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August 9, 2020

Skeletons of Grover Krantz and His Dog, Clyde, at the Smithsonian Museum

Same guy, same dog. Grover Krantz donated his body to science. His skeleton was articulated along with the skeleton of one of his beloved dogs and displayed in the Smithsonian National Museum of Natural History.


Grover Sanders Krantz was an American anthropologist and cryptozoologist. Outside of his formal studies in evolutionary anthropology and primatology, Krantz also did research into the existence of Bigfoot. The latter of those drawing heavy criticism from the science community.

Krantz suffered many failed relationships in his life, one of which with Albert Einstein’s adopted daughter, Evelyn Einstein, whom he had married in 1964 but divorced.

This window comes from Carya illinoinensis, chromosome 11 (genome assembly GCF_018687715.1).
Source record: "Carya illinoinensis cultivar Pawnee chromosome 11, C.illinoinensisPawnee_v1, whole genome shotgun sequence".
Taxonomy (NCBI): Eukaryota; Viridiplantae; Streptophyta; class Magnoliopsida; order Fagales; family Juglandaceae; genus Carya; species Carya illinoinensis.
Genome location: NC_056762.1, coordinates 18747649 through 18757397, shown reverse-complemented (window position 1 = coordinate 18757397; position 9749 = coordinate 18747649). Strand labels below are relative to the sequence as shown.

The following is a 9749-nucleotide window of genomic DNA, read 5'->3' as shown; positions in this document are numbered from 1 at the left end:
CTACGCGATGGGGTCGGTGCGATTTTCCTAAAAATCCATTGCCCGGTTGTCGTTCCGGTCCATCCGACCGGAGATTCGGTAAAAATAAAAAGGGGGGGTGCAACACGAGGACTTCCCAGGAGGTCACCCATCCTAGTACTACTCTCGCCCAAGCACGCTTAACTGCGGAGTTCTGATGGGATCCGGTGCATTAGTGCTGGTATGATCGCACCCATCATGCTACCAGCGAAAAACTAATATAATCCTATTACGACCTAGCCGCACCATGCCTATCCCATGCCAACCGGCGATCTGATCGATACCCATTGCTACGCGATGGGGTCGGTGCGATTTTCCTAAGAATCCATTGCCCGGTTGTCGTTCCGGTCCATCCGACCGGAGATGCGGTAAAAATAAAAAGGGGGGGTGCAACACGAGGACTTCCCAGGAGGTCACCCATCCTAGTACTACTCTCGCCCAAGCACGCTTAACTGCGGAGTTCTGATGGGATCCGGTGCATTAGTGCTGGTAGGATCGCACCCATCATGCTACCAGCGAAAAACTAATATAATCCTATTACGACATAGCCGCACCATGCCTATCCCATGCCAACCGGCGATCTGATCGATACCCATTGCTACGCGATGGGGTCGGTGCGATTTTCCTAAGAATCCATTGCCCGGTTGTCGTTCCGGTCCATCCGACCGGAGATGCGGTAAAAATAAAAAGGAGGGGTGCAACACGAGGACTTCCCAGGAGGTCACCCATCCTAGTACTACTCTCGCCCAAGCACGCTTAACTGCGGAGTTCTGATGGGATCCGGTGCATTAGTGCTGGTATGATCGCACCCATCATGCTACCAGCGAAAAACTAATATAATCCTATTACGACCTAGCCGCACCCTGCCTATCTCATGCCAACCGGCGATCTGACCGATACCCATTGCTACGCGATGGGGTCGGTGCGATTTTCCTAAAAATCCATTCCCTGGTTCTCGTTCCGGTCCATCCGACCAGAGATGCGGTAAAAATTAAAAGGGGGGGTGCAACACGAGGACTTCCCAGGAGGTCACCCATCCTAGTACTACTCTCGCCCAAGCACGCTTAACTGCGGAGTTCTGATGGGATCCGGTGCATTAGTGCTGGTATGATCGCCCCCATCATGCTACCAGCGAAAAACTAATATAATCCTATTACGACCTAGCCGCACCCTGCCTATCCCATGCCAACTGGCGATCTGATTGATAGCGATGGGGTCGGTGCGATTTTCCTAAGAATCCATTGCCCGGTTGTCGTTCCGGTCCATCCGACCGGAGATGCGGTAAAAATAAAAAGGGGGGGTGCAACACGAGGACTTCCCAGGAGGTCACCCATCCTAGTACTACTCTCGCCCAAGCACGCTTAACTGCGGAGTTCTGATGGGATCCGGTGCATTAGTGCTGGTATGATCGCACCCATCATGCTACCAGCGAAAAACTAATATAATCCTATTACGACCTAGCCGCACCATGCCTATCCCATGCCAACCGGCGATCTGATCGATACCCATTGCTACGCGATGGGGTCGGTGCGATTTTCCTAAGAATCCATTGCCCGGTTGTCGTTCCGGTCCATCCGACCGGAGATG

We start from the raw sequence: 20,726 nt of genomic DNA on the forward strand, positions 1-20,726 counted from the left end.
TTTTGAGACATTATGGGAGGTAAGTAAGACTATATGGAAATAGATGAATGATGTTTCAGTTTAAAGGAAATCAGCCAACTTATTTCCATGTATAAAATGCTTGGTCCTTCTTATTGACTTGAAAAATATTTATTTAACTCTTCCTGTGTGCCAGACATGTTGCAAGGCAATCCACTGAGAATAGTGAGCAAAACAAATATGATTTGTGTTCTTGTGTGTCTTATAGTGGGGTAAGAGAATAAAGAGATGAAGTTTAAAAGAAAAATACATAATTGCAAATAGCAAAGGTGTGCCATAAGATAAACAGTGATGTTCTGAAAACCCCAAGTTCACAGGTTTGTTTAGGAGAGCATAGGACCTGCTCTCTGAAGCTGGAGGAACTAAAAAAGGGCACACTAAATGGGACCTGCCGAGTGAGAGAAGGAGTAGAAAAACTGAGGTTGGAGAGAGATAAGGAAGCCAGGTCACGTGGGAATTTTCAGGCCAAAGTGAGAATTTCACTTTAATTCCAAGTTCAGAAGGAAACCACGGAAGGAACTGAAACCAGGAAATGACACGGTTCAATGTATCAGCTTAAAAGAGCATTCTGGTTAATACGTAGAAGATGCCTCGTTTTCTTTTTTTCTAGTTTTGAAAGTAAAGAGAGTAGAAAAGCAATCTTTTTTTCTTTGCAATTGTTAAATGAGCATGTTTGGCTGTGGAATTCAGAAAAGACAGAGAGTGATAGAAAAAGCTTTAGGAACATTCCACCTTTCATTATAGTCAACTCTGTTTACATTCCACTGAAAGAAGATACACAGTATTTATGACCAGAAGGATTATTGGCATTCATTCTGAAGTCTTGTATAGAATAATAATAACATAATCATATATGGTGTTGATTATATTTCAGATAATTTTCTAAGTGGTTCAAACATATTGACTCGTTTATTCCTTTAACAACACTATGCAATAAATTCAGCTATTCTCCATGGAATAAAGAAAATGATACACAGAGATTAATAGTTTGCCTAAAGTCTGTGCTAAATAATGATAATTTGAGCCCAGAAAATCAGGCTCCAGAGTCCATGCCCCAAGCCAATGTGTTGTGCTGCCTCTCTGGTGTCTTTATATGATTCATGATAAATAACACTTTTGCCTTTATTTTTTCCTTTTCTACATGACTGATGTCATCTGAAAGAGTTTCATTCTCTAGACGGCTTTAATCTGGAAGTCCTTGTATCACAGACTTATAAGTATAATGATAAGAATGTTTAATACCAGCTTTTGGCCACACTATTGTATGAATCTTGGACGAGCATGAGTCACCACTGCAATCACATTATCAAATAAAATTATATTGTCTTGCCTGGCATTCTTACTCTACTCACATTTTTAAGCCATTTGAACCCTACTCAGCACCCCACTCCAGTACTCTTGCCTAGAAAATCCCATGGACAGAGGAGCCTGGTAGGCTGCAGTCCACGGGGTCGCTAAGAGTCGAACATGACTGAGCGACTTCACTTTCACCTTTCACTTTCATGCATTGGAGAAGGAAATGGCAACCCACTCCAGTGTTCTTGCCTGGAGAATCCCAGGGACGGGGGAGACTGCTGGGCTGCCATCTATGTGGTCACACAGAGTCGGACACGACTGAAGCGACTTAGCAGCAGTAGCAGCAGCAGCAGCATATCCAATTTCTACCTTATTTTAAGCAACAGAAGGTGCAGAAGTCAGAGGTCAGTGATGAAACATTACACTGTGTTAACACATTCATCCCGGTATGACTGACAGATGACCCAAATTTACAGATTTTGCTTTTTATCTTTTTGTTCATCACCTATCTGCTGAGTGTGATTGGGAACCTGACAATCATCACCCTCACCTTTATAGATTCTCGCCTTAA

After a long battle with pancreatic cancer, Krantz died on the 14th of February 2002, aged 70. By his request there was no funeral; his body was shipped directly to a body farm to be used in the study of human decomposition and forensic science.
“I’ve been a teacher all my life and I think I might as well be a teacher after I’m dead, so why don’t I just give you my body,” Krantz said. “But there’s one catch: You have to keep my dogs with me.”
He did have one last wish however; that his skeleton was to be kept close to the remains of his three favorite Irish wolfhounds: Clyde, Icky and Yahoo. So in 2009, Krantz’s skeleton was painstakingly articulated and, along with the skeleton of one of his dogs, included on display in the Smithsonian Museum.

Grover Krantz, an anthropologist who wanted his skeletons on display at the Smithsonian Museum of Natural History, along with his dog. (Photo: Emily Barton)




1 comment:

  1. Bigfoot chaser, 3 huge dogs that he wanted to take with him to the grave, and a science uber-geek to boot.
    Gee, I wonder why he had relationship problems...*eyeroll*

    ReplyDelete

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